Much religious thought and dogma in both the Eastern and Western religions of the world is cyclical in nature; time and/or patterns of events are seen as repeating themselves, either literally or in a more abstract and metaphysical sense, throughout the ages and periods of existence. Dhammapada's assertion that our fundamental identity is the result of our previous existence, choices, and actions, and that suffering will come about as the natural result of acting impurely while joy is the automatic outcome of righteous action, ties into this cyclical concept in several ways. This does not illustrate the concept of direct and literal repetition that exists in many religions, but the notion of automatic effects and the progression and perpetuation of certain conditions and perspectives in and of themselves is highly relevant in both Eastern and Western religions. This notion of actions begetting certain automatic consequences, and of past choices leading to present identities and situation, can also be seen from Haught's four ways of religion.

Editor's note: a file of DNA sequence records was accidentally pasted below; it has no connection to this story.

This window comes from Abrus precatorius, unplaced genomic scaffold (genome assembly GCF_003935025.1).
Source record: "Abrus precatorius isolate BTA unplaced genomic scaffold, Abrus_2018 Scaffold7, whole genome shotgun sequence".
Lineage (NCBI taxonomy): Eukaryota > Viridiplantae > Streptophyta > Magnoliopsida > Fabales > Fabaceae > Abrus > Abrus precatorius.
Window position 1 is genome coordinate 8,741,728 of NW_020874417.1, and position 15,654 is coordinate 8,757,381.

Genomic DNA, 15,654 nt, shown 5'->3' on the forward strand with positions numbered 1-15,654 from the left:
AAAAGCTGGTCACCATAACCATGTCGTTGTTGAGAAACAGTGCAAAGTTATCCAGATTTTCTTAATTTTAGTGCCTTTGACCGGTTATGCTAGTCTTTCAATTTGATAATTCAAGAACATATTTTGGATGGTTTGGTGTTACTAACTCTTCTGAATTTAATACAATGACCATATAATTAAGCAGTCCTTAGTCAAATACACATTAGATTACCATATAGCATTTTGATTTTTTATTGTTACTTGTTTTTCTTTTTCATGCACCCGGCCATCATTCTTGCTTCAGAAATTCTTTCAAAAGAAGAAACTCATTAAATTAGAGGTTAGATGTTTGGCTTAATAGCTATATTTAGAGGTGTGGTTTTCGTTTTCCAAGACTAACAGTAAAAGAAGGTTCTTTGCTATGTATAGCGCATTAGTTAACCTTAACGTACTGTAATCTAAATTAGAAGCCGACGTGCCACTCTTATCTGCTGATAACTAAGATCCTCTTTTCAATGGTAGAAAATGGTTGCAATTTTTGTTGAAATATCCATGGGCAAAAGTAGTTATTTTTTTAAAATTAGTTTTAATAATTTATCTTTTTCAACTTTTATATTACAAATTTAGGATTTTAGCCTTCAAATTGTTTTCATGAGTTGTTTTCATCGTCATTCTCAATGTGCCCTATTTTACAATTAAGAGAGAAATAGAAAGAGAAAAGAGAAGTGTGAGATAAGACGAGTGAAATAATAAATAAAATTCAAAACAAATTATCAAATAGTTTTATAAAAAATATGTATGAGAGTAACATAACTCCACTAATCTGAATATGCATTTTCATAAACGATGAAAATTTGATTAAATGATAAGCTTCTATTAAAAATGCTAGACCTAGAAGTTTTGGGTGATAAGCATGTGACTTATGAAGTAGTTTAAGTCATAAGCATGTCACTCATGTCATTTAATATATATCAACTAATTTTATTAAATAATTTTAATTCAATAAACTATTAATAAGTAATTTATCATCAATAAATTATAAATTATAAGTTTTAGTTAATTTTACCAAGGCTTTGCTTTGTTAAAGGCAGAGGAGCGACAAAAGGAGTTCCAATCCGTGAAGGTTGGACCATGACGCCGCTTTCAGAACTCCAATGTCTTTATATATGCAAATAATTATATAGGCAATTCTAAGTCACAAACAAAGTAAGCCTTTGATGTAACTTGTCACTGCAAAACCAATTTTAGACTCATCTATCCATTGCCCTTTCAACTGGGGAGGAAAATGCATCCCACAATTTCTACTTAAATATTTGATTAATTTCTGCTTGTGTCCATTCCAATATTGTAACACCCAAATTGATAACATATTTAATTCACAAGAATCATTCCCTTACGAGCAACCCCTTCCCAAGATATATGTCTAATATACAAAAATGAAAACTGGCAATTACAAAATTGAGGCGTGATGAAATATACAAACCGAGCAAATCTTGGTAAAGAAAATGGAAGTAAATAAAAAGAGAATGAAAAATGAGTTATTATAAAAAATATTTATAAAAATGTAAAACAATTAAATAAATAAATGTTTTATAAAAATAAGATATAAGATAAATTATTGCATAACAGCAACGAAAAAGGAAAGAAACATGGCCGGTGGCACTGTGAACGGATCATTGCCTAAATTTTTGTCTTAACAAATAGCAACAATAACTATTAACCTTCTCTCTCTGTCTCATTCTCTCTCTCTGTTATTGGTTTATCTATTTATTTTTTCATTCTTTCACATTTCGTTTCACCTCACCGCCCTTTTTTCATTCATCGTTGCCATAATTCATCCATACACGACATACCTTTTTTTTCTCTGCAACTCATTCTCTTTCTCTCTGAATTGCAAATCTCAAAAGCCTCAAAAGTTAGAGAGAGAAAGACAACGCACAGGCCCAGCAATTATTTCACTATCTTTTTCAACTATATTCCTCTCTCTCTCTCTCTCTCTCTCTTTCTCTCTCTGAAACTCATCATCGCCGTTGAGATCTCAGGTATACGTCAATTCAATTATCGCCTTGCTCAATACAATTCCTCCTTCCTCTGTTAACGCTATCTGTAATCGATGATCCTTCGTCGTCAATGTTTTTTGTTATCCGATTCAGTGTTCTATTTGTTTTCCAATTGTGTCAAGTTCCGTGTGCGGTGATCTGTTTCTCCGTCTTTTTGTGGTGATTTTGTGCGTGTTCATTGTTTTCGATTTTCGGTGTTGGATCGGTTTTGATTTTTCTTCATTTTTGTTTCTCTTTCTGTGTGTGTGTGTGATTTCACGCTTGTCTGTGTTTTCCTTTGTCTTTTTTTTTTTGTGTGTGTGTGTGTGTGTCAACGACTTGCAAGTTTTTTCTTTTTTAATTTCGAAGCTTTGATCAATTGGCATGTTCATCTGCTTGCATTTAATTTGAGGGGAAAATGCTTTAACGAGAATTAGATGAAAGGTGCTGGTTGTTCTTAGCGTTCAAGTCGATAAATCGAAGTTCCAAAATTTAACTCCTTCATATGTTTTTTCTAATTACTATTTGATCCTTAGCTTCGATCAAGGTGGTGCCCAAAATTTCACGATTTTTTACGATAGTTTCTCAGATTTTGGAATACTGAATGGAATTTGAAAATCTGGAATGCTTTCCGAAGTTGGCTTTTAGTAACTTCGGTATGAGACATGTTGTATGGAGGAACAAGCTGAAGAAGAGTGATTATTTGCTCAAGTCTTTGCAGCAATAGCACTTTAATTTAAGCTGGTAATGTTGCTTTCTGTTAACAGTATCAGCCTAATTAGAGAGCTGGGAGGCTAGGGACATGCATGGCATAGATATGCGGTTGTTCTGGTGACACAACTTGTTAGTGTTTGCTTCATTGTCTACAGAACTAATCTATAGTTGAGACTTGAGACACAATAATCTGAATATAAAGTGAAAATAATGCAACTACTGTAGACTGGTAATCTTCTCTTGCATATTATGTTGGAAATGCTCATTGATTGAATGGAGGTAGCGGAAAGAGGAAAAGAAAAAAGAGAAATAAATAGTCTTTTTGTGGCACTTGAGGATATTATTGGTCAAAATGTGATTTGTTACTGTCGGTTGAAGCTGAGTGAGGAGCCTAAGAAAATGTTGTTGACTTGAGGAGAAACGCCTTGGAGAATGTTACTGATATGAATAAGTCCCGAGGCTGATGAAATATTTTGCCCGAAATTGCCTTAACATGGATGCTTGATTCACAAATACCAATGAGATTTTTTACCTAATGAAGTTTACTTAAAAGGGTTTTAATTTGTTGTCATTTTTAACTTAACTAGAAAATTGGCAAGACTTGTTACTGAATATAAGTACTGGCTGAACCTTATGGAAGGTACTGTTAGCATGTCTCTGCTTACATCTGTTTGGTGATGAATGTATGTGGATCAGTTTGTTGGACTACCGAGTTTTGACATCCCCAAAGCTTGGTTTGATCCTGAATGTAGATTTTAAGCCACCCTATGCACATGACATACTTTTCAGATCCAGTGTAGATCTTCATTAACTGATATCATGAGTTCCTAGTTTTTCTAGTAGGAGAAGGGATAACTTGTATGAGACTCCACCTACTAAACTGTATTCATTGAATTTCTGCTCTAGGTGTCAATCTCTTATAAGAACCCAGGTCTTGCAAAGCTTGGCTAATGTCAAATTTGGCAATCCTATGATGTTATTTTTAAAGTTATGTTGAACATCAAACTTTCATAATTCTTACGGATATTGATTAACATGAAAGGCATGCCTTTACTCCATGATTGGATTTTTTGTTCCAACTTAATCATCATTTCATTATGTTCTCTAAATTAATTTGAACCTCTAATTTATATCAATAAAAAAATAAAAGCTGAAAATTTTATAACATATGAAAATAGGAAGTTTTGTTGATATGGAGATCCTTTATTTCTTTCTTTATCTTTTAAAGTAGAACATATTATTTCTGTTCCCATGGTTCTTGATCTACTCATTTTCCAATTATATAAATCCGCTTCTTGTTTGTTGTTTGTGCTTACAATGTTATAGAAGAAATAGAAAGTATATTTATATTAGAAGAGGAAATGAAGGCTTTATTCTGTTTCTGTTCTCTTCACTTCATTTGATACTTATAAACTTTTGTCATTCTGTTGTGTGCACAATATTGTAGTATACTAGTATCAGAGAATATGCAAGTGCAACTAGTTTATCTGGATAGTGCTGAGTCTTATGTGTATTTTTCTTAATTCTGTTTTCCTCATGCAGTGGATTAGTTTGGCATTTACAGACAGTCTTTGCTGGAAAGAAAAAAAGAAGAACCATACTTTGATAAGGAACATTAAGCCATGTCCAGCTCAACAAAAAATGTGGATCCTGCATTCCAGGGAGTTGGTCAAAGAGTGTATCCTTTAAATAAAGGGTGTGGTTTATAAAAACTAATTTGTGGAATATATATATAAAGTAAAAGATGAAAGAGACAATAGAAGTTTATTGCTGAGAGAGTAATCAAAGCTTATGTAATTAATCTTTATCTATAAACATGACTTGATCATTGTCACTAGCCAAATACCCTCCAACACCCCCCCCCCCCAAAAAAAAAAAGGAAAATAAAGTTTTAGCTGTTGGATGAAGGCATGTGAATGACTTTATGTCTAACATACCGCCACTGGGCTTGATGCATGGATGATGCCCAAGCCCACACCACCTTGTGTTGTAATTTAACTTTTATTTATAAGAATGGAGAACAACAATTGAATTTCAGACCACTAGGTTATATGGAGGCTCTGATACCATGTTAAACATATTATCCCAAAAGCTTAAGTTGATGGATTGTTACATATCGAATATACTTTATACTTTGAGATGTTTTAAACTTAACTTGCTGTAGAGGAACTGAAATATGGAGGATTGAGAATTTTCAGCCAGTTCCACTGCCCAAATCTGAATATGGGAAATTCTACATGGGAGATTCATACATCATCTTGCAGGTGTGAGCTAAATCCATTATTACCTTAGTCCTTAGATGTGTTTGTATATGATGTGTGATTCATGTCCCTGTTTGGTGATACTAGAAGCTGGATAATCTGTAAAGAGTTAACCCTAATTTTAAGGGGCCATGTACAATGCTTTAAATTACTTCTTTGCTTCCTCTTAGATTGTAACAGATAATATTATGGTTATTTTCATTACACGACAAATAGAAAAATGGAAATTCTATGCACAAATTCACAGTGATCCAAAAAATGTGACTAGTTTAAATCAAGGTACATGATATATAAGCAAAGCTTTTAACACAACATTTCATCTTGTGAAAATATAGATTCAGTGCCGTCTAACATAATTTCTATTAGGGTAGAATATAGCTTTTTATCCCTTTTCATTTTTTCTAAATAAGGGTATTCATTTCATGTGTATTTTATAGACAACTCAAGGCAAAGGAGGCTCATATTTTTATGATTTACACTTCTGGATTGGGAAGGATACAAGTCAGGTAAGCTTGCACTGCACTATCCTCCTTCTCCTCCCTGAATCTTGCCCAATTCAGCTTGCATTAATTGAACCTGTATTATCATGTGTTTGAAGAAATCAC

Aesop's fables provide some direct examples of actions and motives yielding just rewards in a direct and naturally manifested way, which makes them examples of a sacramental understanding of this concept. The hare's arrogance and ultimate laziness in its race with the tortoise, for example, demonstrates in a very direct and meaningful way the manner in which our actions and choices lead to our development and our current situations. Though this might appear to be a highly basic example of the progression of righteousness and reward, it is nonetheless a clear and direct example of the way in which destiny is formed.